Molecular characterization of the tumor/metastasis suppressor activity of plakoglobin

  • Author / Creator
    Aktary, Zackie M
  • Plakoglobin (γ-catenin) is a member of the Armadillo family of proteins and a homolog of β-catenin with similar dual adhesive and signaling functions. The adhesive function of these proteins is mediated by their interactions with cadherins and their signaling function by association with various intracellular proteins, from signaling molecules to transcription factors. However, while β-catenin has well-documented oncogenic potential, plakoglobin signaling capabilities are typically associated with tumor/metastasis suppression through mechanisms that have remained unclear. The focus of this thesis was to elucidate the molecular mechanisms by which plakoglobin regulates tumorigenesis and metastasis. To this end, we expressed plakoglobin in plakoglobin-null human carcinoma cells and compared the mRNA and protein profiles of plakoglobin expressing cells with those of parental cells. We identified a number of oncogenes and tumor/metastasis suppressors whose mRNA/protein levels were decreased and increased, respectively, upon plakoglobin expression. Extensive characterization of the plakoglobin expressing cells showed that plakoglobin regulates tumorigenesis and metastasis by interacting with and altering the levels, localization and/or function of growth/metastasis regulating proteins and/or by associating with transcription factors that regulate the expression of genes involved in these processes. Plakoglobin interacted with and increased both the protein and mRNA levels of the metastasis suppressor Nm23-H1 while only increasing the protein levels of Nm23-H2. Furthermore, in plakoglobin expressing cells, Nm23-H1/H2 complex was redistributed from the cytoplasm to the adherens junction at the membrane. We also showed that plakoglobin interacted with p53 and together they regulated the expression of a number of p53-target genes, including tumor suppressors SFN and NME1 and the tumor promoter SATB1. Concurrent with these changes, there was a significant decrease in cell proliferation and in vitro migration and invasion of plakoglobin expressing cells. These results clearly demonstrate that plakoglobin plays an active role in suppressing tumorigenesis/metastasis through both the regulation of gene expression and by interacting with and altering the levels, localization and function of various intracellular proteins involved in these processes. The larger implication of this work is that plakoglobin may be a useful marker for diagnosis and prognosis as well as a therapeutic target for the treatment of various cancers.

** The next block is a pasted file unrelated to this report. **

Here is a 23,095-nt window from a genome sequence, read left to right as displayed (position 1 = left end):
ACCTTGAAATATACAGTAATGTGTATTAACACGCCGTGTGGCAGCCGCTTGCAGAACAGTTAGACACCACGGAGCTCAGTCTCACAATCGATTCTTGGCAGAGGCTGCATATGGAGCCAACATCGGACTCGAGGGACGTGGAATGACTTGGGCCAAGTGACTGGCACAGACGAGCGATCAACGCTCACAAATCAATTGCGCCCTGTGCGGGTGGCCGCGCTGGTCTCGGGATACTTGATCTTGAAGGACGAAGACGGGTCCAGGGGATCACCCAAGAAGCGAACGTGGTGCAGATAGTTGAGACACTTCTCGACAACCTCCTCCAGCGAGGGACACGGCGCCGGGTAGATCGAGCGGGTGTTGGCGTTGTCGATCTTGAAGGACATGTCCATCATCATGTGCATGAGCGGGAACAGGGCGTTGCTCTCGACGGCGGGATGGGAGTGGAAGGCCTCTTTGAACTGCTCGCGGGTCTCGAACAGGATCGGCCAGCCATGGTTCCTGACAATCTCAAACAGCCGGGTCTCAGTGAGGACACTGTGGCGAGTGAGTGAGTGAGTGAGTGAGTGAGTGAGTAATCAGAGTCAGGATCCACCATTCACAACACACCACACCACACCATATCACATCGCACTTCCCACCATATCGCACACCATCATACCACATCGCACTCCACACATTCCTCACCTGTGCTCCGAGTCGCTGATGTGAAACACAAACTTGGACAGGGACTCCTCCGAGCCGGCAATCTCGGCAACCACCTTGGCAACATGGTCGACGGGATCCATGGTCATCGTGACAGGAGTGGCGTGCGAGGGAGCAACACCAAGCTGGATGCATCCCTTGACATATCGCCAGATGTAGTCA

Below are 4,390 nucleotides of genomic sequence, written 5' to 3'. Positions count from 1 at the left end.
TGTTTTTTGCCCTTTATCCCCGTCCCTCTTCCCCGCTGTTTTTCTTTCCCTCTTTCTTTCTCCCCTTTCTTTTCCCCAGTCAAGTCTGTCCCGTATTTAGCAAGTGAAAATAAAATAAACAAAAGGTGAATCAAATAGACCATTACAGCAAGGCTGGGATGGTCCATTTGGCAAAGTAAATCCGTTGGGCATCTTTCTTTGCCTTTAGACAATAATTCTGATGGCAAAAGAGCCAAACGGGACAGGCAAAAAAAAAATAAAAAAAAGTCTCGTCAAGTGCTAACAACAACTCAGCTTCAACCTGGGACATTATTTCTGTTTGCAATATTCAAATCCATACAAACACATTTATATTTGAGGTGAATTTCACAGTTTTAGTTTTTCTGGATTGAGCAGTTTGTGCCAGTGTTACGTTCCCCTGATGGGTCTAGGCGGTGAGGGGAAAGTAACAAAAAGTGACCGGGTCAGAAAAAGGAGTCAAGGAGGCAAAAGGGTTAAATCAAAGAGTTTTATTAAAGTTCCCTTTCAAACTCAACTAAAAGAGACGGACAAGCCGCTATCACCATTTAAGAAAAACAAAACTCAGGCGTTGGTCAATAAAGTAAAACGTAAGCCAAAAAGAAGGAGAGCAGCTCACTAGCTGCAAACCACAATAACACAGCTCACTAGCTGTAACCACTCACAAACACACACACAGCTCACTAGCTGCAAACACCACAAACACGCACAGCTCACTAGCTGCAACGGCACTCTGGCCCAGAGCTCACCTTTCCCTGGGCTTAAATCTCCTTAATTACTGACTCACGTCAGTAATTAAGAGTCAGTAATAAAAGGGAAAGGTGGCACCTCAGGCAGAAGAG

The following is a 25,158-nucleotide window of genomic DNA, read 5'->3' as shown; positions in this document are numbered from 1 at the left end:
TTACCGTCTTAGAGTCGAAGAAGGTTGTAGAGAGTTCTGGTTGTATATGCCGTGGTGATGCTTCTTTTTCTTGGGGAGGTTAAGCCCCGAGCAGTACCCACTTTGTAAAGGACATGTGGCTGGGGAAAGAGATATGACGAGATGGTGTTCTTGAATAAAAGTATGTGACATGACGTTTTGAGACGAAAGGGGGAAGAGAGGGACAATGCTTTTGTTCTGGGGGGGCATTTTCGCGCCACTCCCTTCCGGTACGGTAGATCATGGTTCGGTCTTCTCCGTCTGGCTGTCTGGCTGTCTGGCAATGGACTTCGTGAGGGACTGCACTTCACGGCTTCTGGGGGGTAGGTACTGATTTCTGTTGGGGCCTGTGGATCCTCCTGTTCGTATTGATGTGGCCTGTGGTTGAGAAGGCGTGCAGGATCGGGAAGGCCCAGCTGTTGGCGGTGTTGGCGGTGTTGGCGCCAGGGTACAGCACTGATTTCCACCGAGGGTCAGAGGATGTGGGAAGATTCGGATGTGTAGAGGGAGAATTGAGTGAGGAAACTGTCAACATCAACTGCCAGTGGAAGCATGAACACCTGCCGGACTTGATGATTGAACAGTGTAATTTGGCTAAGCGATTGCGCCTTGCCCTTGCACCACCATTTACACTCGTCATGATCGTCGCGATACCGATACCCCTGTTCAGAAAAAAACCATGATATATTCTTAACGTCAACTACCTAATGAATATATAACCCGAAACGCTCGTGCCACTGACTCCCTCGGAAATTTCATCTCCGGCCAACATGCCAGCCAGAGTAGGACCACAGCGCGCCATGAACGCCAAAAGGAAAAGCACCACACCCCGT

• Subjects / Keywords
  • Graduation date
    Fall 2013
  • Type of Item
  • Degree
    Doctor of Philosophy
  • DOI
  • License
    This thesis is made available by the University of Alberta Libraries with permission of the copyright owner solely for non-commercial purposes. This thesis, or any portion thereof, may not otherwise be copied or reproduced without the written consent of the copyright owner, except to the extent permitted by Canadian copyright law.
  • Language
  • Institution
    University of Alberta
  • Degree level
  • Department
  • Supervisor / co-supervisor and their department(s)
  • Examining committee members and their departments
    • Larue, Lionel (External; Institut Curie)
    • Jahroudi, Nadia (Medicine)
    • Mackey, John (Oncology)
    • Leng, Roger (Laboratory Medicine and Patholody)
    • Simmonds, Andrew (Cell Biology)